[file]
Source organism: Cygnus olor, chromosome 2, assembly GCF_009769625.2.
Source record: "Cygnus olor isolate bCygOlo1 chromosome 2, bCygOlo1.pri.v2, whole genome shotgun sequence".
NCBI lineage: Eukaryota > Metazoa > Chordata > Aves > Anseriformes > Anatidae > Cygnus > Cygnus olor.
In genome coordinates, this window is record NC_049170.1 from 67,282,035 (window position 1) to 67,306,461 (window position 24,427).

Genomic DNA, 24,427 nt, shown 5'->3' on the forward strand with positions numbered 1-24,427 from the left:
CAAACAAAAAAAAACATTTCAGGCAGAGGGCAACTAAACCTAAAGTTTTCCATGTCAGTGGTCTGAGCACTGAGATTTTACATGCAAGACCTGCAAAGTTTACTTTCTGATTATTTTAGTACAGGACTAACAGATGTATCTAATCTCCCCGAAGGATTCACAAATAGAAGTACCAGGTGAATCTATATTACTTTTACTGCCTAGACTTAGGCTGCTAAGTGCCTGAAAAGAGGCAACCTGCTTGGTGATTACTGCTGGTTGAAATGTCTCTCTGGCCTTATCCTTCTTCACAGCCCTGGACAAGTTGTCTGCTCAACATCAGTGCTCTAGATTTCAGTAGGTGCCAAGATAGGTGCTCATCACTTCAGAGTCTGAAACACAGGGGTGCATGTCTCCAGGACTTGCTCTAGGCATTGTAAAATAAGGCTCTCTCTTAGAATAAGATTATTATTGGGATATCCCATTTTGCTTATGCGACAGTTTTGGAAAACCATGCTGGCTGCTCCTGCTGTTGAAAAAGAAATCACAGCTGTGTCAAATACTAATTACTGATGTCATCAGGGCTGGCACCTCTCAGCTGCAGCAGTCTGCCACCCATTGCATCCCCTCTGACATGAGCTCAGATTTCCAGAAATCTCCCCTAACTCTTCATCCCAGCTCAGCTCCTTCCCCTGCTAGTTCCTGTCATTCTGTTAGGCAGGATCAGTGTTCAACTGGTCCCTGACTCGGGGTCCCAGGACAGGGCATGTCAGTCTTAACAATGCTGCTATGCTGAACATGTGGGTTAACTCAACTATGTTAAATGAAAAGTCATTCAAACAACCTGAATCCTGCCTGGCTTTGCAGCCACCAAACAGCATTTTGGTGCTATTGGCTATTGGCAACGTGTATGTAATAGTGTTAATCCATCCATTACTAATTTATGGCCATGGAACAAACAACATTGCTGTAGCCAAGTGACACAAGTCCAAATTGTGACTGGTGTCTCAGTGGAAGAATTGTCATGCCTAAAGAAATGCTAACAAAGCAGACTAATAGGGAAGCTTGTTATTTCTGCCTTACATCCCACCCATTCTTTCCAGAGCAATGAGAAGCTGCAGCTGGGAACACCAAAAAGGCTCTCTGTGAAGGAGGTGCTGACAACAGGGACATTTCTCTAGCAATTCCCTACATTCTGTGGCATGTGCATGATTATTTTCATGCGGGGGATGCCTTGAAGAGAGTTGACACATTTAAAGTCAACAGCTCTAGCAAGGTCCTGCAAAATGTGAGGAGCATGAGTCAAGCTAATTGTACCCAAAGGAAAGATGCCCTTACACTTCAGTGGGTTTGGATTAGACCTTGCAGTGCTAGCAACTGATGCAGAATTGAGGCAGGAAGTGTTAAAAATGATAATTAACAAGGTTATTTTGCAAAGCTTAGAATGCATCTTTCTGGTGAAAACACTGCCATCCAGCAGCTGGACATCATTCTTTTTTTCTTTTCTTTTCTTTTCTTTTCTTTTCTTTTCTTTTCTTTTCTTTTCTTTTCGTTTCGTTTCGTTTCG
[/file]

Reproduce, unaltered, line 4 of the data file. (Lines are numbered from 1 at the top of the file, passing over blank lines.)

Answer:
In genome coordinates, this window is record NC_049170.1 from 67,282,035 (window position 1) to 67,306,461 (window position 24,427).